Police warn motorists to be on lookout for bikers

By Josh Harvison - bio | email

PARAGOULD, AR (KAIT) – Law enforcement officials told Region 8 News Tuesday it wanted the public to pay attention while on roadways in the city limits of Paragould. According to Lt. Tony Williams, there have been two accidents involving motorcycles since Saturday afternoon. Williams said people need to pay attention to motorcycles this spring.

"In both instances the individuals on the motorcycles were not at fault in the accidents. It was actually the other people driving the vehicles that were actually found at fault," said Williams.

Williams said Paragould police worked a fatal accident Saturday. Almer Houston Duncan, 58, of Monette was killed when a car pulled in front of him on Highway 412 East. Monday, Patricia Stultz sustained head injuries and a broken hip when a car pulled out in front of her on Highway 49, police said.

"In both instances the vehicles were actually turning onto side streets or driveways and actually didn't see the motorcycles coming," said Williams.

Williams said motorists need to look twice and save a life.

"A lot of people, when they're making a turn, they're actually looking for another full sized vehicle. If you get a motorcycle in front of a car, it's kind of hard to see the motorcycle," said Williams. "You'll see signs around all over town that the clubs have gotten together and put up signs that say look twice save a life, and it's absolutely the truth."

Williams said more people are on motorcycles this spring because people are looking to beat high gas prices. He also said the weather has impacted motorcycle traffic.

"With the budget strains that everybody is having right now, folks are riding their bikes to try to save a little bit on gas," said Williams.

"Motorcycle accidents, when a car turns in front of a motorcycle, they're looking down the road to see a larger vehicle as a car of truck perhaps, and if they see one coming, they feel like they can beat that car, that vehicle, they'll turn without seeing the motorcycle that's actually in front of the vehicle," said Kevin Eddings. "When they come into contact with a vehicle, usually they're going to hit the ground someway, whether it is the asphalt, the grass, there's something they're going to hit and it's hard to hold your head up with your body being thrown from a motorcycle and you hit the asphalt, normally your head is going to hit somewhere."

Under Arkansas law, motorists over the age of 21 are not required to wear head gear. Motorists under 21 are required to wear some sort of head protection.

"There's times when you roll up and proceed through an intersection or something and you think you look both ways but before you know it, you're in the middle of that intersection and a motorcycle is right there with you," said Eddings.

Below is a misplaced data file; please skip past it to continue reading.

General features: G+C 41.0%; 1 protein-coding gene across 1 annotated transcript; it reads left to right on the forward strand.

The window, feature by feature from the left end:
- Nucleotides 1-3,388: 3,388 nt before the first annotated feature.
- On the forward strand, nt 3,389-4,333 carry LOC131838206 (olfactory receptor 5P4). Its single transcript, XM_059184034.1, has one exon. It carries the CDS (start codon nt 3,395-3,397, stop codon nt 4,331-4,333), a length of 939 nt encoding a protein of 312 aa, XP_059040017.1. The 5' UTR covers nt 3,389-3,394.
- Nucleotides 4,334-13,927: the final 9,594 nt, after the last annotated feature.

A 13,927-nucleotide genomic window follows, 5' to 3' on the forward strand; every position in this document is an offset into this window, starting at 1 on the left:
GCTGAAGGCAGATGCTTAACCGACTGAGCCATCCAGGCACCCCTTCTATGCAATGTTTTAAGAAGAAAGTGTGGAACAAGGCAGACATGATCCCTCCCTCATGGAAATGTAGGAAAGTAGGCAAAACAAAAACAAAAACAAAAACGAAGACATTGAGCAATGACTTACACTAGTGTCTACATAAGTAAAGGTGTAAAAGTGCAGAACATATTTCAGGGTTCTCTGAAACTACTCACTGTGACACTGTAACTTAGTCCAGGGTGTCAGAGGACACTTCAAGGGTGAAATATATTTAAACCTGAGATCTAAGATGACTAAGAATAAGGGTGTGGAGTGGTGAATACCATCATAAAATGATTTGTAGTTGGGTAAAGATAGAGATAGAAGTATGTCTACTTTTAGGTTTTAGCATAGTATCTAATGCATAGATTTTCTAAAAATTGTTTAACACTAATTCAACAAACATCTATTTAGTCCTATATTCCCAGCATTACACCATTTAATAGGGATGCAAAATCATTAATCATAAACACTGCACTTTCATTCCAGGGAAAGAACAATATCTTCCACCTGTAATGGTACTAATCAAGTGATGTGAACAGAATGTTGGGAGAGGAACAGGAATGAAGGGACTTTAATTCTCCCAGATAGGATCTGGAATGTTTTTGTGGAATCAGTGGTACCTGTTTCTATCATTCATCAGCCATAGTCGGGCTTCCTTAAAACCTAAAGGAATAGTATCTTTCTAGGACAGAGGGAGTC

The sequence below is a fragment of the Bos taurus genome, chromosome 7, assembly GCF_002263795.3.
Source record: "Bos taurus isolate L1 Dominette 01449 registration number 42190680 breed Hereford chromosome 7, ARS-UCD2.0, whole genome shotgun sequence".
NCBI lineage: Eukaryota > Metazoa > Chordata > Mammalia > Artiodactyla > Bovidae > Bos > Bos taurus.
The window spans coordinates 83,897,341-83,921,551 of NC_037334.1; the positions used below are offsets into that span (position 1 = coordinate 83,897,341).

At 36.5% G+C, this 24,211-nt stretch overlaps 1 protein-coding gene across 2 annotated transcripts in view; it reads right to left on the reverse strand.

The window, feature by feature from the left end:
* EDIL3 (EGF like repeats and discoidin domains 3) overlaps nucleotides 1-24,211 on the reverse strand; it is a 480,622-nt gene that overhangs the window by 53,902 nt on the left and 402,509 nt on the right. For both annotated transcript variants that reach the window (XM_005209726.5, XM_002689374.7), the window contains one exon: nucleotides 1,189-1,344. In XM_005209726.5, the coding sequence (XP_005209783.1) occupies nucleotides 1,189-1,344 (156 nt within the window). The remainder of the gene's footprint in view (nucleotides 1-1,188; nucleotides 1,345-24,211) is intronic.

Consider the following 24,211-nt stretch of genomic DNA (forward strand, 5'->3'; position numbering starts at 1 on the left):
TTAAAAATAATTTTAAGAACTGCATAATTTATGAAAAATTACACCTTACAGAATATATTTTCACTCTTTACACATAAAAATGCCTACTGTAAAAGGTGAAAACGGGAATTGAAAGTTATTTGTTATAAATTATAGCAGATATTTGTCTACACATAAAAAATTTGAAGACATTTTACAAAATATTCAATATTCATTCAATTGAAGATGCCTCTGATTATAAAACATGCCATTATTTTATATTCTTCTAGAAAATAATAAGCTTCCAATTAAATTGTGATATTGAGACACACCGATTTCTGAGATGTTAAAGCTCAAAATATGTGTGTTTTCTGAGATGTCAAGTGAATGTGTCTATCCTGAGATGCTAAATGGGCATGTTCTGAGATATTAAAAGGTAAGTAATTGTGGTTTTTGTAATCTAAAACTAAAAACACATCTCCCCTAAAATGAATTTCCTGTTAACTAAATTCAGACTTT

"Everybody anymore is in a hurry to get to where they're going, if they just take a couple more seconds to take that second look to make sure there's not anybody coming on a motorcycle, it's going to end up saving lives," said Williams.

Shad Bones is President of the Independents Motorcycle Club, which has been in existence for five years. He said he's been involved in a motorcycle accident.

"I was going 60 and a car made a left hand turn right in front of me and I headed right into the door and spent two months in the hospital," said Bones. "You're always a little scared and I still, because it happened at an intersection, I'll still come up to an intersection and if there's a car turning, I'm watching them the whole way and I don't think that'll ever go away."

Bones said he experiences close calls at least once a week.

"It happens a lot. Just yesterday I almost got an old man in a pickup who just pulled out in front of me and it happens a lot but you have to be paying attention," said Bones.

Bones said every person who drives a motorcycle should learn defensive driving skills.

Click here to learn more about defensive driving lessons at Arkansas State University.

"I think it takes a couple good wrecks making the news and someone losing their life before it clicks with a lot of drivers, what the look twice is actually about," said Bones. "People get their bikes out and they want to rip around town and through traffic and this time of the year, that's bad too because you've got to treat every car as if they're going to pull out in front of you."

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